Employment increased more than forecast in May and the jobless rate climbed from a four-year low as more Americans entered the labor force, showing the world’s largest economy weathered the effects of higher taxes and federal budget cuts.
Payrolls rose 175,000 last month after a revised 149,000 increase in April that was smaller than first estimated, Labor Department figures showed today in Washington. The median forecast in a Bloomberg survey called for a 163,000 gain. The unemployment rate rose to 7.6 percent from 7.5 percent.
The improvement in the labor market is a sign companies are looking beyond fiscal restraint this quarter and are optimistic enough about the prospects for demand in the second half of the year. At the same time, bigger job and wage gains are needed to move Federal Reserve policy makers closer to scaling back record monetary stimulus.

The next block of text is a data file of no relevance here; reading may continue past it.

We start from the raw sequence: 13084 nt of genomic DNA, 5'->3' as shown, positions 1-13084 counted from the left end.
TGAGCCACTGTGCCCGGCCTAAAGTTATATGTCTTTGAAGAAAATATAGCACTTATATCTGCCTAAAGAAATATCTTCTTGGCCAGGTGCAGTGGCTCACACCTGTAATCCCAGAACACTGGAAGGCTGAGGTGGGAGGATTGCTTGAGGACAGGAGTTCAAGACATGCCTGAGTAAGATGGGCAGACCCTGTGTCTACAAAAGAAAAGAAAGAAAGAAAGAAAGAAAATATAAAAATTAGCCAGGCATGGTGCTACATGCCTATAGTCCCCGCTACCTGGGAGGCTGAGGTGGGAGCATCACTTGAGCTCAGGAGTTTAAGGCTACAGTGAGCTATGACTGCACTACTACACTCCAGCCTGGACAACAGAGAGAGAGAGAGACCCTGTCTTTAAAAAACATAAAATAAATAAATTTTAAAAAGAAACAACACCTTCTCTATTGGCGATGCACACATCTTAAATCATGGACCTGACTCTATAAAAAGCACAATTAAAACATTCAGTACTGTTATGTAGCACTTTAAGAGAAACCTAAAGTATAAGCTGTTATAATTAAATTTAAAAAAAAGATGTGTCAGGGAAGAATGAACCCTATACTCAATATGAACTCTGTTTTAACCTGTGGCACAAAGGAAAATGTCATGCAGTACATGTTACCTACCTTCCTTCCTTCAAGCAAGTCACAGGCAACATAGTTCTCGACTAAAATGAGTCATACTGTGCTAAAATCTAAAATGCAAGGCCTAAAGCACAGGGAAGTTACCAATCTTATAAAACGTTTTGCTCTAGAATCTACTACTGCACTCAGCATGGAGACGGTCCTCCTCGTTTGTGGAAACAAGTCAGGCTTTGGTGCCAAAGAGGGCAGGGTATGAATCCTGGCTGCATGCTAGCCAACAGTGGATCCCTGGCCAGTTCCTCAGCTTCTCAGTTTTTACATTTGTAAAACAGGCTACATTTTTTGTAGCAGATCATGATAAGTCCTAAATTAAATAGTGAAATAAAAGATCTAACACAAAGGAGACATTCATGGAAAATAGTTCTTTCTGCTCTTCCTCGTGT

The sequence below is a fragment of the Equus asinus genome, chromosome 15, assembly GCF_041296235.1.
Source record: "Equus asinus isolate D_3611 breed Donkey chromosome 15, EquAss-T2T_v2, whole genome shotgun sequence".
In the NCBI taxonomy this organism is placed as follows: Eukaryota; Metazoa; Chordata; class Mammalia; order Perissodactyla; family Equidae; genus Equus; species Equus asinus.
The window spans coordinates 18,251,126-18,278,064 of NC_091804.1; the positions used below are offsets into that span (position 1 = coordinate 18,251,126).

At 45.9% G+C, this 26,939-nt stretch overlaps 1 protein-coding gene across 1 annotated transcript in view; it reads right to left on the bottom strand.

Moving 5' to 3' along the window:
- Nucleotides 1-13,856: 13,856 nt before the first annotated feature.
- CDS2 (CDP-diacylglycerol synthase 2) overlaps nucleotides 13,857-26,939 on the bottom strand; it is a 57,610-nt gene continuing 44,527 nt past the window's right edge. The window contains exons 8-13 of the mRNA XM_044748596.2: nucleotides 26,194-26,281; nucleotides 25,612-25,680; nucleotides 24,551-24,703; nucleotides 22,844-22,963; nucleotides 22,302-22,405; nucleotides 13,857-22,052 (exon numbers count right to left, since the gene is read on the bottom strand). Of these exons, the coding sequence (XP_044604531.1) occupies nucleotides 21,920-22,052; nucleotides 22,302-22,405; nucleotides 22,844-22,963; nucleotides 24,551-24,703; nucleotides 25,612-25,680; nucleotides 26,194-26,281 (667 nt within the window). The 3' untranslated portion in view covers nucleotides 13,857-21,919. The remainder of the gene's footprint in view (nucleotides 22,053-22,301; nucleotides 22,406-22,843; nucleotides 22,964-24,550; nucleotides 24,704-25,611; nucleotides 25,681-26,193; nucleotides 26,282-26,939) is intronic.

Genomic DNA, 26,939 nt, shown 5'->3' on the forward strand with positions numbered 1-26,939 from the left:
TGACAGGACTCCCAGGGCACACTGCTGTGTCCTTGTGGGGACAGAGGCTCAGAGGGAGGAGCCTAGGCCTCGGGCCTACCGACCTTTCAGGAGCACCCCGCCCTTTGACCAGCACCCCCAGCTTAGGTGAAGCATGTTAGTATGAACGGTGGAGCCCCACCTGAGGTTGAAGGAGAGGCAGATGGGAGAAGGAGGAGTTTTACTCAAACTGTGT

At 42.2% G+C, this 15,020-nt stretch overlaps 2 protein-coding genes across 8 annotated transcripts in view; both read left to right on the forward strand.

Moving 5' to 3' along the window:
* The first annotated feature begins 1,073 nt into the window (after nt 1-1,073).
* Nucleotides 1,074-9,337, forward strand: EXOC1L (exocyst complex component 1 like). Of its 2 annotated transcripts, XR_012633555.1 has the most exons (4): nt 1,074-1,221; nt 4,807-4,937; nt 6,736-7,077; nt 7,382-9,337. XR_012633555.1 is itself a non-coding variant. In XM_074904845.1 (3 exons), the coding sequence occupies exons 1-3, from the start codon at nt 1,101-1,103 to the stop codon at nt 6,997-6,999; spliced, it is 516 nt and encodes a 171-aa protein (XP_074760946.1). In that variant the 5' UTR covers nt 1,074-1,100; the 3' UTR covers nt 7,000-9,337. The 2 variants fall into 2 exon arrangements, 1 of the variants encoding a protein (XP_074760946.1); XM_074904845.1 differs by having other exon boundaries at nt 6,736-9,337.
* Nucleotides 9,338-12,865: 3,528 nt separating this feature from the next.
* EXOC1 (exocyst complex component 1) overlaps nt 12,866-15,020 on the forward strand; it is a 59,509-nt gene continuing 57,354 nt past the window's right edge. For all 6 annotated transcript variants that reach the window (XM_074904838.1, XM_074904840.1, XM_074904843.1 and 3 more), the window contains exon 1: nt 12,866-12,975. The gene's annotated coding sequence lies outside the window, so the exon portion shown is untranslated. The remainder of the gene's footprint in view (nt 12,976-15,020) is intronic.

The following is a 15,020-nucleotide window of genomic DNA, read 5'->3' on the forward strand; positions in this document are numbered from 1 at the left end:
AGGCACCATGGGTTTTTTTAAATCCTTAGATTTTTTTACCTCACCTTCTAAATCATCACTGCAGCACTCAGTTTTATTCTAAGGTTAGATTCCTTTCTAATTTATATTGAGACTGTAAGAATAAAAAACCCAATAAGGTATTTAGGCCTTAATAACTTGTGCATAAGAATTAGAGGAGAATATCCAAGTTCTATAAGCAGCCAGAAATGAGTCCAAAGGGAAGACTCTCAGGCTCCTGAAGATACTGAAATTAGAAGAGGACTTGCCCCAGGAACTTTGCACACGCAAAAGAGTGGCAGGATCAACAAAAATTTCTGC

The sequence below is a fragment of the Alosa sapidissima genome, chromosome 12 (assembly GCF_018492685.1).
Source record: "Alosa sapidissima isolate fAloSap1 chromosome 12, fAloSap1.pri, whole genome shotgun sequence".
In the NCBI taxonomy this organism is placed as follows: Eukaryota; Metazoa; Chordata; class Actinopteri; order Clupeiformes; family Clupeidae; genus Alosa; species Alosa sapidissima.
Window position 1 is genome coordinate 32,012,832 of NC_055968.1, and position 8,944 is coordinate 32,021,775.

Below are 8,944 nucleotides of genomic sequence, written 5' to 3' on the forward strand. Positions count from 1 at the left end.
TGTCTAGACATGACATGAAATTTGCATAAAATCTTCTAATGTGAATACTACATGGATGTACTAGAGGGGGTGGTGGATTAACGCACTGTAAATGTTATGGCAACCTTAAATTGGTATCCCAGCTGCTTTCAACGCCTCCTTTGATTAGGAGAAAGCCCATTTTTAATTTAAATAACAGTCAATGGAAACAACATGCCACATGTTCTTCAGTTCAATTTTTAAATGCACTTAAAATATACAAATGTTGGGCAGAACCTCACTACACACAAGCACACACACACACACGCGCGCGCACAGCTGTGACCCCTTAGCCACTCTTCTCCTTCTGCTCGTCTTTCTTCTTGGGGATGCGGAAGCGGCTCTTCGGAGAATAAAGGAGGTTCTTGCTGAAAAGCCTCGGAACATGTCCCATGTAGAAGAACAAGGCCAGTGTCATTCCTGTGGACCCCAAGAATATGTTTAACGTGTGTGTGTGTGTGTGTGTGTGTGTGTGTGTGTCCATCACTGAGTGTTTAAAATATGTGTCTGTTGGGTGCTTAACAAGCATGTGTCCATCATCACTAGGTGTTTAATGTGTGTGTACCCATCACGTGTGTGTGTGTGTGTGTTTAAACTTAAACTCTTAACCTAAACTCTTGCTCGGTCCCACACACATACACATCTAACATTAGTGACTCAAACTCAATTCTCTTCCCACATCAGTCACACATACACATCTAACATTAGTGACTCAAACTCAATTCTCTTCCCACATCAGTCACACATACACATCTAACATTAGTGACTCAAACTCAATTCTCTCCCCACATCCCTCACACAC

“It’s a gradual improvement in the labor market, and we expect more of the same in coming months,” Yelena Shulyatyeva, a U.S. economist at BNP Paribas SA in New York, said before the report. “The Fed stays the course.”
Retailers added jobs in May. Employment also increased at construction companies, education and health services, leisure and hospitality businesses and temporary-help agencies. Manufacturers cut jobs for a third month.
While Americans are finding work, wage gains aren’t picking up. Average hourly earnings were little changed at $23.89 in May after $23.88 in the prior month. They were up 2 percent in 12 months ended in May, the same as in April.
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